GLOBAL – Every so often, Nokia is asked why it doesn’t produce a “green” phone – a device that has has been specially devised to have the lowest possible environmental impact when it comes to materials, power consumption, recycling and so forth.
There’s a few different answers to this question. But the main one is that we do produce environmentally leading devices: lots of them. In ten years, Nokia has reduced the environmental impact of comparable models (e.g. Nokia 3310 vs. X2) by 65 per cent. How has it done that, and what makes the new models better than ever? Read on for the details.
To go back to the green phone idea. First of all, you have to question the idea of a manufacturer producing a special, “green” model within its product portfolio. What does that tell you about its other devices? Surely, the point is for Nokia to be as environmentally conscientious as possible across the business, not just hang all of its ethics on a particular device? It’s not as though we can “offset” the wastefulness and toxicity of a bunch of other devices by having one that’s especially kind to the environment.
Nokia’s policy is to improve across the range and across the lifecycle of its devices. But as Anssi Vanjoki mentioned in his keynote at Nokia World, the new family of Symbian^3 devices provide some great examples of how the company is doing more with each new generation of devices to be kinder to the environment at the same time as making them more powerful.
So what makes these new devices better for the environment?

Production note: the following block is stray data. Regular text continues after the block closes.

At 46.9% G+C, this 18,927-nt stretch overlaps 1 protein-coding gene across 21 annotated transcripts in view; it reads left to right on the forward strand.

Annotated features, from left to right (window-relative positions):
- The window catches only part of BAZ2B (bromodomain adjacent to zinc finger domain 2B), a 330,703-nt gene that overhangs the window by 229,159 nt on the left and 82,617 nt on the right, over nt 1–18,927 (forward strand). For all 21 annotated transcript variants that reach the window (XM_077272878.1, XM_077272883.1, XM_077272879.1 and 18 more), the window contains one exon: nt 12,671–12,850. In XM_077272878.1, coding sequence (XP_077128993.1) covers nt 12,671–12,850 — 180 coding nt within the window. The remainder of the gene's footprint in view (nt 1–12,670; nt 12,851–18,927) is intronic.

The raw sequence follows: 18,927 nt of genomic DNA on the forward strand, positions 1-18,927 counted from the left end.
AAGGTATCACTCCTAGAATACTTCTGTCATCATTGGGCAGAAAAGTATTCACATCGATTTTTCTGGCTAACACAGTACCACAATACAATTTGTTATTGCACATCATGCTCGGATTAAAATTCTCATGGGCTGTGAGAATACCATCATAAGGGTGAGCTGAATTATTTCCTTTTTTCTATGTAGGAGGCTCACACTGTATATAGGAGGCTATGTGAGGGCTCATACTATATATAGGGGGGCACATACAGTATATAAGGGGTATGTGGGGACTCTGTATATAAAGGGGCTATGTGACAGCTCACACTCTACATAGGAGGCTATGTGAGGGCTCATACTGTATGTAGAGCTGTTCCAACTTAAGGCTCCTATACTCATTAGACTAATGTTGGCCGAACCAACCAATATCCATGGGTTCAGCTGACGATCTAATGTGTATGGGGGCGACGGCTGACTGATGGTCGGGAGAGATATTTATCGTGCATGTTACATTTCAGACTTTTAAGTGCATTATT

Bio materials. The Nokia C7 uses biopaints: it’s the first mobile device in the industry to do so. The Nokia C6-01, E7 and N8 use bioplastics for up to 49 per cent of their structural plastic parts. These biomaterials are (ultimately) made from vegetable oils rather than crude oil, and so have a much lower environmental impact.
Recycled materials. The C6-01 is the first mobile device in the industry to use recycled metals. For stainless steel, Nokia requires 75 per cent recycled content. The alloy of Copper, Nickel and Zinc used in other parts of its construction is required to have 98 per cent recycled metals. [By the way, in case you were thinking recycled=shoddy, you may like to read Engadget’s first looks article on the device, entitled, “if this is recycled metal, count us in”].
RFR-free. Mobile phones have historically contained flame-retardants based on bromine, chlorine and antimony trioxide that refuse to decompose after use, thus raising environmental concerns. Nokia has voluntarily phased out the use of BFRs (those based on bromine) and all other rFRs across its product portfolio. Incidentally, Nokia hasn’t used PVC – environmentally damaging from production to disposal – since 2006.
Low energy. Nokia’s new phones feature OLED displays – offering the same brightness for less power. They also have a power-save mode and ambient light sensors that adjust the brightness of the display to use less power in darker environments. And Nokia’s chargers aren’t just a plug and a wire, despite appearances – they have the lowest standby power consumption in the industry and are extremely efficient while charging. The no-load power consumption of its leading chargers has actually been reduced by 95 per cent over the last decade.
Print and packaging. The amount of printed documentation that comes with your new phone has been decreased, with the introduction of electronic user guides on the device itself. For some time, Nokia’s boxes have been smaller and less glossy than you might expect – it’s a move that’s saved 100,000 tons of paper materials since 2006 and halved the number of trucks required for distribution. It’s bad news for unboxing videos, perhaps, but good news for the planet.
One further element that ought to be mentioned – although it’s not new at all – is that getting rid of your old Nokia is very easy. Nokia’s take-back programme has 5000 collection points across 85 countries. Don’t leave old phones lying in a drawer – 100 per cent of its materials are recyclable and every phone that comes back means that we have to extract and refine fewer raw materials for new ones.
image credit: NASA
Updated October 2, 2015 12:15 am